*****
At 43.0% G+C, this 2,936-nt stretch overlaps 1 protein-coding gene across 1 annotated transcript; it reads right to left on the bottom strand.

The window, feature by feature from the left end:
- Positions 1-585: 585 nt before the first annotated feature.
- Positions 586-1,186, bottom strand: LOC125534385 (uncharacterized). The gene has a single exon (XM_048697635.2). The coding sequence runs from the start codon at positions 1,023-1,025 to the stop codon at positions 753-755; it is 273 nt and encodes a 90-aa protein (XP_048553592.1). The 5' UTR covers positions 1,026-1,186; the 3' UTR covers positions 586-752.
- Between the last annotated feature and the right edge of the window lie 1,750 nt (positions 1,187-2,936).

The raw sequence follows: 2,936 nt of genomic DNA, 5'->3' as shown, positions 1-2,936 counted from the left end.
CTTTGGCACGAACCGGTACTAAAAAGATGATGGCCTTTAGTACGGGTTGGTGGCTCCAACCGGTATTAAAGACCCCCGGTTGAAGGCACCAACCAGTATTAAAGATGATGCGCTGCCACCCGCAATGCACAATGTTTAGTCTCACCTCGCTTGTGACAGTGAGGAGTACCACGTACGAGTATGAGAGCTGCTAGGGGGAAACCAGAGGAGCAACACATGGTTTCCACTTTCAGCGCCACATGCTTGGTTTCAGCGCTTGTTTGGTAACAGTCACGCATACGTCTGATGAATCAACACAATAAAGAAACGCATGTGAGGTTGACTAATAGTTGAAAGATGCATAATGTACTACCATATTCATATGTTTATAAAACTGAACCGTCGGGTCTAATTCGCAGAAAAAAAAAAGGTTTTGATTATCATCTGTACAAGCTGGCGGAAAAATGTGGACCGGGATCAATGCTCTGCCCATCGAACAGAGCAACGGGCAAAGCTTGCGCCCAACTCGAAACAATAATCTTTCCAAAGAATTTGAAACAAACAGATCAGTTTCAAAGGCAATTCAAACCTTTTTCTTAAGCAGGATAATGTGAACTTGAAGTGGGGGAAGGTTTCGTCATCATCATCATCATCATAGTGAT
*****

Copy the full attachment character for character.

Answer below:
At 43.0% G+C, this 2,936-nt stretch overlaps 1 protein-coding gene across 1 annotated transcript; it reads right to left on the bottom strand.

The window, feature by feature from the left end:
- Positions 1-585: 585 nt before the first annotated feature.
- Positions 586-1,186, bottom strand: LOC125534385 (uncharacterized). The gene has a single exon (XM_048697635.2). The coding sequence runs from the start codon at positions 1,023-1,025 to the stop codon at positions 753-755; it is 273 nt and encodes a 90-aa protein (XP_048553592.1). The 5' UTR covers positions 1,026-1,186; the 3' UTR covers positions 586-752.
- Between the last annotated feature and the right edge of the window lie 1,750 nt (positions 1,187-2,936).

The raw sequence follows: 2,936 nt of genomic DNA, 5'->3' as shown, positions 1-2,936 counted from the left end.
CTTTGGCACGAACCGGTACTAAAAAGATGATGGCCTTTAGTACGGGTTGGTGGCTCCAACCGGTATTAAAGACCCCCGGTTGAAGGCACCAACCAGTATTAAAGATGATGCGCTGCCACCCGCAATGCACAATGTTTAGTCTCACCTCGCTTGTGACAGTGAGGAGTACCACGTACGAGTATGAGAGCTGCTAGGGGGAAACCAGAGGAGCAACACATGGTTTCCACTTTCAGCGCCACATGCTTGGTTTCAGCGCTTGTTTGGTAACAGTCACGCATACGTCTGATGAATCAACACAATAAAGAAACGCATGTGAGGTTGACTAATAGTTGAAAGATGCATAATGTACTACCATATTCATATGTTTATAAAACTGAACCGTCGGGTCTAATTCGCAGAAAAAAAAAAGGTTTTGATTATCATCTGTACAAGCTGGCGGAAAAATGTGGACCGGGATCAATGCTCTGCCCATCGAACAGAGCAACGGGCAAAGCTTGCGCCCAACTCGAAACAATAATCTTTCCAAAGAATTTGAAACAAACAGATCAGTTTCAAAGGCAATTCAAACCTTTTTCTTAAGCAGGATAATGTGAACTTGAAGTGGGGGAAGGTTTCGTCATCATCATCATCATCATAGTGAT